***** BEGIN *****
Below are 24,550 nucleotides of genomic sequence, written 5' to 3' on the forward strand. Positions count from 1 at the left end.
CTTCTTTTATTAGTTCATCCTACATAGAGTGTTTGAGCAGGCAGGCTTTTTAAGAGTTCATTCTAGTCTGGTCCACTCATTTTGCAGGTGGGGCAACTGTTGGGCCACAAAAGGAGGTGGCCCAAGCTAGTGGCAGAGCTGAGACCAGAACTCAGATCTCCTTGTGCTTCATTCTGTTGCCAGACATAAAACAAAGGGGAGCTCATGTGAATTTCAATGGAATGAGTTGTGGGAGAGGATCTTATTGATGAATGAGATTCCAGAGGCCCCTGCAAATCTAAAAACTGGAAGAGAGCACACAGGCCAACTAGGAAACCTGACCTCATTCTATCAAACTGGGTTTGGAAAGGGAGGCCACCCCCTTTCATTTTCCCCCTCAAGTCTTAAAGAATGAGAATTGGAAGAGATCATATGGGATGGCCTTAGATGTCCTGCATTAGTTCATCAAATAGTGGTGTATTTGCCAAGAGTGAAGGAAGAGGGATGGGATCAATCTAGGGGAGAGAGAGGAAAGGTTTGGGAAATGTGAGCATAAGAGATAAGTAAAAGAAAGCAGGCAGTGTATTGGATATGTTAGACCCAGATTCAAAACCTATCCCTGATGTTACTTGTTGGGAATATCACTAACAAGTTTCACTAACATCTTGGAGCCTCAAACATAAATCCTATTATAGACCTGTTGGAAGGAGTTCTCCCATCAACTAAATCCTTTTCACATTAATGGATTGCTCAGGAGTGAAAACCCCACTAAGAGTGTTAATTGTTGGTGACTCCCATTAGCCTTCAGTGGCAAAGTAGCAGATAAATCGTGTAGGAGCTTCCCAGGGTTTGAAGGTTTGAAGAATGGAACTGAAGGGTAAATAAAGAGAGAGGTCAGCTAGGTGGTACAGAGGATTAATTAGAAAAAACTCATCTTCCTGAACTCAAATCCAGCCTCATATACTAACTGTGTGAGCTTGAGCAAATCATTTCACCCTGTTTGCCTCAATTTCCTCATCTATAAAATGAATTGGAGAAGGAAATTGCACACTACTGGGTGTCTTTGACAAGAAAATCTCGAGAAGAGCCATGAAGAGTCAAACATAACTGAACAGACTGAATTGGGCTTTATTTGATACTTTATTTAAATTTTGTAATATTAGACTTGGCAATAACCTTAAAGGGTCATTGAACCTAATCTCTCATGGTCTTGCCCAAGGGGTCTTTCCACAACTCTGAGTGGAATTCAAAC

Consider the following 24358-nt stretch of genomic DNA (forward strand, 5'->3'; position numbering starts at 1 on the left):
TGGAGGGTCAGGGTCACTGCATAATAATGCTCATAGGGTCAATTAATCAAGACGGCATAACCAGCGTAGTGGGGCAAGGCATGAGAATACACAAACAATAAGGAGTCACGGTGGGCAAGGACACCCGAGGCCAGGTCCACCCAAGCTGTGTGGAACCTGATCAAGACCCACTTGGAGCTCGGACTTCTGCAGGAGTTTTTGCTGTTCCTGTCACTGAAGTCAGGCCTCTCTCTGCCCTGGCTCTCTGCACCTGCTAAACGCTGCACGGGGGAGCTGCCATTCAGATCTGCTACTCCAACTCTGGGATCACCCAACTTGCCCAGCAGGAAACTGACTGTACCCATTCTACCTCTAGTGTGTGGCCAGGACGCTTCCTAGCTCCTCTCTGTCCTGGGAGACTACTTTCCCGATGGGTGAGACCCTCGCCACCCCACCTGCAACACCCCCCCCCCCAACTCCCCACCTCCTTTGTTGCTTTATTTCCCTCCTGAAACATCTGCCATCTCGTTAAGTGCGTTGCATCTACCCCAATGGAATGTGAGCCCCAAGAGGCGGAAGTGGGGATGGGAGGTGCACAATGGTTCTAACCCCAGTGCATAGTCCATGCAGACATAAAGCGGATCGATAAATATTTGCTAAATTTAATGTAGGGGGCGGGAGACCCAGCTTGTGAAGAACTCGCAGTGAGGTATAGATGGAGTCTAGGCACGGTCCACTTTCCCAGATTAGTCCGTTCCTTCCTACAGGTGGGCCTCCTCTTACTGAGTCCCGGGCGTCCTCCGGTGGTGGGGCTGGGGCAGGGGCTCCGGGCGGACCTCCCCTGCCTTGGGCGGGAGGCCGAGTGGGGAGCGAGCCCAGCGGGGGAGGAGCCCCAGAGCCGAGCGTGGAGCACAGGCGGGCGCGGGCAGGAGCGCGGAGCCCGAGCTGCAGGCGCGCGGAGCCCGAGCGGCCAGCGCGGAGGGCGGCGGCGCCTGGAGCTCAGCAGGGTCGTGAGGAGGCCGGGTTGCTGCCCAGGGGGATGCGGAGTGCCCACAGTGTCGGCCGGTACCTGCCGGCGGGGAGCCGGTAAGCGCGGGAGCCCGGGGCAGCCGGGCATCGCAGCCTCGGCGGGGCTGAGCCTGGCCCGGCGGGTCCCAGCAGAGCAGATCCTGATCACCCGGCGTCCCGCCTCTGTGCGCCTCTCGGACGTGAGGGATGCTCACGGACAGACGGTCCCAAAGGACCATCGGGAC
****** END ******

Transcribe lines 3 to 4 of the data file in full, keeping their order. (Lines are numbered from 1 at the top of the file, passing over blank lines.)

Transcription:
Consider the following 24358-nt stretch of genomic DNA (forward strand, 5'->3'; position numbering starts at 1 on the left):
TGGAGGGTCAGGGTCACTGCATAATAATGCTCATAGGGTCAATTAATCAAGACGGCATAACCAGCGTAGTGGGGCAAGGCATGAGAATACACAAACAATAAGGAGTCACGGTGGGCAAGGACACCCGAGGCCAGGTCCACCCAAGCTGTGTGGAACCTGATCAAGACCCACTTGGAGCTCGGACTTCTGCAGGAGTTTTTGCTGTTCCTGTCACTGAAGTCAGGCCTCTCTCTGCCCTGGCTCTCTGCACCTGCTAAACGCTGCACGGGGGAGCTGCCATTCAGATCTGCTACTCCAACTCTGGGATCACCCAACTTGCCCAGCAGGAAACTGACTGTACCCATTCTACCTCTAGTGTGTGGCCAGGACGCTTCCTAGCTCCTCTCTGTCCTGGGAGACTACTTTCCCGATGGGTGAGACCCTCGCCACCCCACCTGCAACACCCCCCCCCCCAACTCCCCACCTCCTTTGTTGCTTTATTTCCCTCCTGAAACATCTGCCATCTCGTTAAGTGCGTTGCATCTACCCCAATGGAATGTGAGCCCCAAGAGGCGGAAGTGGGGATGGGAGGTGCACAATGGTTCTAACCCCAGTGCATAGTCCATGCAGACATAAAGCGGATCGATAAATATTTGCTAAATTTAATGTAGGGGGCGGGAGACCCAGCTTGTGAAGAACTCGCAGTGAGGTATAGATGGAGTCTAGGCACGGTCCACTTTCCCAGATTAGTCCGTTCCTTCCTACAGGTGGGCCTCCTCTTACTGAGTCCCGGGCGTCCTCCGGTGGTGGGGCTGGGGCAGGGGCTCCGGGCGGACCTCCCCTGCCTTGGGCGGGAGGCCGAGTGGGGAGCGAGCCCAGCGGGGGAGGAGCCCCAGAGCCGAGCGTGGAGCACAGGCGGGCGCGGGCAGGAGCGCGGAGCCCGAGCTGCAGGCGCGCGGAGCCCGAGCGGCCAGCGCGGAGGGCGGCGGCGCCTGGAGCTCAGCAGGGTCGTGAGGAGGCCGGGTTGCTGCCCAGGGGGATGCGGAGTGCCCACAGTGTCGGCCGGTACCTGCCGGCGGGGAGCCGGTAAGCGCGGGAGCCCGGGGCAGCCGGGCATCGCAGCCTCGGCGGGGCTGAGCCTGGCCCGGCGGGTCCCAGCAGAGCAGATCCTGATCACCCGGCGTCCCGCCTCTGTGCGCCTCTCGGACGTGAGGGATGCTCACGGACAGACGGTCCCAAAGGACCATCGGGAC